If you are worried about friendships talk with the teacher it maybe that she is well awaire of all the childrens needs and prefrences.

Poledra Wed 07-Sep-11 08:43:46

Optimistic bump for any teachers who're not currently at work.....

mummytime Wed 07-Sep-11 09:01:50

Go and talk to the class teacher!
Tell her about the other stuff, the stress and "feeling lonely".
I would doubt that class tables are set in stone at this stage of term; my DD went back yesterday.

DeWe Wed 07-Sep-11 09:43:38

In yr 3 dd1 came home really upset because they'd sat them boy/girl round the class. Can you imagine anything more insulting than being sat with a boy!

Actually one of the boys has ended up being her best friend in class and they will now(in yr 6) choose to sit together/be partners. They do sometimes get teased now about being boy/girl friends, but it isn't that way at all. He is just a friend who is a boy. She sometimes describes him as her "secret best friend".

Poledra Wed 07-Sep-11 09:53:39

D'you know, DeWe, I'd be happier if they had been sat boy/girl - I'd be quite robustly telling her that she would have to get on with it, and everyone else was the same! My concern here is that she is the only girl who has been treated like this (seated with only boys). I did manage to catch DH on the phone late last night - he's not happy about it either but thinks we need to find out some more, if there are any other tables where there are a lot more boys than girls, or just one child of one sex sat with all children of the opposite sex, IYSWIM. And if there's not, then we'll be off to see the teacher!

PastSellByDate Wed 07-Sep-11 09:56:10

Hi Poledra

I'm also a Mum, not a teacher - but three things do occur to me.

I do understand how not knowing the whole picture can be a bit maddening as a Mum and why you are concerned. But there probably is a simple explanation and sometimes educational priorities (i.e. being placed in the appropriate ability group) do have to come before social ones (i.e. always working with friends).

In terms of being the only girl in the group - I agree with the other Mum's who have written in - ask the teacher about it. Not aggressively - try to express your suprise that your daughter is the only girl in this group. It may just be that this is her 'general work group' and she'll belong to other groups (i.e. reading and maths) with other students.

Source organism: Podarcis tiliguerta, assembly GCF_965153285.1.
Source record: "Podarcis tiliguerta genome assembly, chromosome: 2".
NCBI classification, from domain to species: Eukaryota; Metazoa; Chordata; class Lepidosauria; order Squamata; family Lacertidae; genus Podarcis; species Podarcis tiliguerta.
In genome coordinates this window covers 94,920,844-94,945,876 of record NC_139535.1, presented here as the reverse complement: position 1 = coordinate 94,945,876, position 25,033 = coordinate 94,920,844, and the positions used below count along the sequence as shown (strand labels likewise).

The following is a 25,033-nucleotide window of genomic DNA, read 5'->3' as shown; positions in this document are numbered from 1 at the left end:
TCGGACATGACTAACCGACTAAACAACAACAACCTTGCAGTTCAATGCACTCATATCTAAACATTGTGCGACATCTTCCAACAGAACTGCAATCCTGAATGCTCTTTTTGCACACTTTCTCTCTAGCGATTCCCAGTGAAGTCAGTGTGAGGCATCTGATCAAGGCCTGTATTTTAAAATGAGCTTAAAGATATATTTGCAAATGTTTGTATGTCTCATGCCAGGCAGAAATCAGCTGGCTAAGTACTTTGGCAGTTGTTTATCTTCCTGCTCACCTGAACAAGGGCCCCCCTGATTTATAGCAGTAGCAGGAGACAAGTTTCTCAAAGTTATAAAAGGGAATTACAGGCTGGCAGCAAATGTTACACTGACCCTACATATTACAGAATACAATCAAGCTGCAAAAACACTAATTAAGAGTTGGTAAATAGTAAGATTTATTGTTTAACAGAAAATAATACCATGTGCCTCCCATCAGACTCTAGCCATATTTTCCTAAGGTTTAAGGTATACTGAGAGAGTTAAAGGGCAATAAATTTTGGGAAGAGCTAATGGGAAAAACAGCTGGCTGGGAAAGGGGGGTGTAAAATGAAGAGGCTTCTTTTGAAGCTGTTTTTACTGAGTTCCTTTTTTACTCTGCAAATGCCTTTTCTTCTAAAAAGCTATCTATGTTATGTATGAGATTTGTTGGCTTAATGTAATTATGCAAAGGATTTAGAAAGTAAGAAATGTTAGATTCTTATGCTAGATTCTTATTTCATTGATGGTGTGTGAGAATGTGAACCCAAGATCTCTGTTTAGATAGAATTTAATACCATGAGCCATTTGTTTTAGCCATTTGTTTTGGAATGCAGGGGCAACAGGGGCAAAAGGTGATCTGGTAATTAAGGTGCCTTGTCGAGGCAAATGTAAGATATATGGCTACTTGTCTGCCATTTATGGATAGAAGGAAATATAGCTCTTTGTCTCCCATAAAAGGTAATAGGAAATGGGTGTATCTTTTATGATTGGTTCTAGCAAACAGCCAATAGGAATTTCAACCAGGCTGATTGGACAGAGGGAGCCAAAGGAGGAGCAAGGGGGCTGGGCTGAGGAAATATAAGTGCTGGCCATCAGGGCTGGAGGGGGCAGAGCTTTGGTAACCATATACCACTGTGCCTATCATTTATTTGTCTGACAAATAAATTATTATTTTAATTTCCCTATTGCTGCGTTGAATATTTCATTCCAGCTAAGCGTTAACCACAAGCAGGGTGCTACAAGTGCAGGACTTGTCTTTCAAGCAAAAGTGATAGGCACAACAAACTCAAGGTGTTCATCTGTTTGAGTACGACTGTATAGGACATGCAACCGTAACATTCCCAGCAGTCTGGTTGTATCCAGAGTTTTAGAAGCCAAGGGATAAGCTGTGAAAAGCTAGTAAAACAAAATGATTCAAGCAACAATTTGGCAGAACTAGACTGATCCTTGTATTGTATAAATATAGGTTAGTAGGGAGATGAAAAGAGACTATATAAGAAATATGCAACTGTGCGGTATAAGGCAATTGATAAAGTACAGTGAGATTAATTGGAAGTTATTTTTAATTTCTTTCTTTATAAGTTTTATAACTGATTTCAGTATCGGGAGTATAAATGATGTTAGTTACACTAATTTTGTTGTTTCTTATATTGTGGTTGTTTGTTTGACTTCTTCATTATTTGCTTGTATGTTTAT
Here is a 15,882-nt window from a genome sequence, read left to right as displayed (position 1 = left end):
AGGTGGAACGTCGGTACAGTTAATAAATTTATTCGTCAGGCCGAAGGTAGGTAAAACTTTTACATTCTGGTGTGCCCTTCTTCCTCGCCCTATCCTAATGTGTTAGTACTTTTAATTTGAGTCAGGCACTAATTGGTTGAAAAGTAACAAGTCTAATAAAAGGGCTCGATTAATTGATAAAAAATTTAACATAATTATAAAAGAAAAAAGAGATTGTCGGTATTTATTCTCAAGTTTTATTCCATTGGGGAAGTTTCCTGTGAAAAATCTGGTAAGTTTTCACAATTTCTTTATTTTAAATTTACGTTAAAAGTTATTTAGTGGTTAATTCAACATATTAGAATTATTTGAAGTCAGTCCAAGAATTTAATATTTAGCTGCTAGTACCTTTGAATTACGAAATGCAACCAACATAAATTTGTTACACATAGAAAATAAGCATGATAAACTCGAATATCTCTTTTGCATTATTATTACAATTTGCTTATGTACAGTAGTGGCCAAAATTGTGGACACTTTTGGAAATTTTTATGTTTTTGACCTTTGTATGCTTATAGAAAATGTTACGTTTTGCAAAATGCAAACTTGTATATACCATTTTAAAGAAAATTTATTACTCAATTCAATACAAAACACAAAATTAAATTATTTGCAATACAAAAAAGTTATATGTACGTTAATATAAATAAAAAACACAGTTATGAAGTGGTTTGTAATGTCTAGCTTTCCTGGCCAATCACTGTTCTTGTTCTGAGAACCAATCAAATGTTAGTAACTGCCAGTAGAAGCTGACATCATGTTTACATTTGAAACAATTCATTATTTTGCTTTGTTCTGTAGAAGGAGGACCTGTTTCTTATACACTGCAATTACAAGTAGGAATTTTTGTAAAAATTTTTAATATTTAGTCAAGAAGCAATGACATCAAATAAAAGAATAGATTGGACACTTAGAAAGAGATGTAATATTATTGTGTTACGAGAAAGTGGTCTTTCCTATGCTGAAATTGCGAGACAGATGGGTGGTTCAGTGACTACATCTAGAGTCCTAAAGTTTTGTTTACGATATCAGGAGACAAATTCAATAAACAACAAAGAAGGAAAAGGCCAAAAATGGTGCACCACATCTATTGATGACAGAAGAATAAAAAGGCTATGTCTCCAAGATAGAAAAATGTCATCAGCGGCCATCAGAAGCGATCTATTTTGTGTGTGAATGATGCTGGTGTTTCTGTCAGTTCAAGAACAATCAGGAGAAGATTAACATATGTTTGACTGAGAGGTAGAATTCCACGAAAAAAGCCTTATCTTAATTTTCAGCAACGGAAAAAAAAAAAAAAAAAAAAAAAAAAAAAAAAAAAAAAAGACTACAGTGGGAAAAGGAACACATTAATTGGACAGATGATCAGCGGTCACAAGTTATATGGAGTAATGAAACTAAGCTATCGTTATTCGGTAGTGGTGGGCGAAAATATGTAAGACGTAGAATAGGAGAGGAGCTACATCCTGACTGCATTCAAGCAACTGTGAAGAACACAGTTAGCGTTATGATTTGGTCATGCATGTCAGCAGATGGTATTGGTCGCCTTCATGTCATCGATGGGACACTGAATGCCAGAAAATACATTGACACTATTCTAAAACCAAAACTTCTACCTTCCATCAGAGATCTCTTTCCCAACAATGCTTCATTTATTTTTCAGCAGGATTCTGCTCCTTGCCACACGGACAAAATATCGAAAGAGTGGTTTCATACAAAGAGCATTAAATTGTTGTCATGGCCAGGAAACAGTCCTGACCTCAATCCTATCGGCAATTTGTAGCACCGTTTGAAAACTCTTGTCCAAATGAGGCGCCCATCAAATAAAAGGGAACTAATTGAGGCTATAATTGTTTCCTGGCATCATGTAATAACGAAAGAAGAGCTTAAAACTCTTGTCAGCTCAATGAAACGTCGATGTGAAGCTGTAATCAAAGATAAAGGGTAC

Do keep tabs on this - if your daughter is still unhappy at half-term - let the teachers know. However, try to give these boys a chance. Some of them may turn out to become friends too!

sarahfreck Wed 07-Sep-11 10:34:09

"She is a well-behaved, hard-working intelligent little girl".
"She said they were given an exercise to do today as a group, and only one of the boys worked on it with her - the others were too busy messing around. I don't want her used as an example, IYSWIM, to try and improve the work of others if it's going to make her unhappy."
It is just a guess, but it could be that the teacher is trying to use her to "encourage" better behaviour with the other boys. Not a good teaching technique IMO, but it is true that if you can "dilute" disruptive/boisterous boys by mixing in a few well behaved girls who will tell them off not tolerate their messing around, it does help improve boys behaviour.

I'd talk to the teacher - not challenging her strategy directly ( if that is what it is) but saying dd is unhappy to just be with boys and was finding it hard to work yesterday because of disruption on her table.

Is it a class with a lot more boys in than girls? This may explain why she has ended up with all boys in her group.

Theas18 Wed 07-Sep-11 13:13:17

I have only just (and my kids are 18 15 12) realised that it is usual to put one "star" child on each table (ie hard working well behaved and on task) to persuade the others to stay on track.

I can see why this happens but it also explains periods of enduring misery at primary school for all of them.

I see why there would be anarchy with all the good kids sat together though it seems unfair on the good kids......Teachers will move kids that are being a real pain BUT you are likely to get someone equally awful or worse to sit next to.....

friedrice Wed 07-Sep-11 13:38:07

I'm a teacher and would suggest you just ask why - gently!! It seems likely that your daughter has been placed on that table for ability reasons, however I would always be a little flexible with this is my classroom to allow children to have at least one person on their table they know well/same gender/enjoy working with. Also, is it just the one table all day? Maybe she'll get to move for different lessons so that might ease your worries a bit. My class always sit on three different tables, one according to writing abilty, one for maths ability and one table for mixed ability groups. Also, bear in mind that it's early days yet and table groups may change. Mine certainly changed a lot as I got to know the children.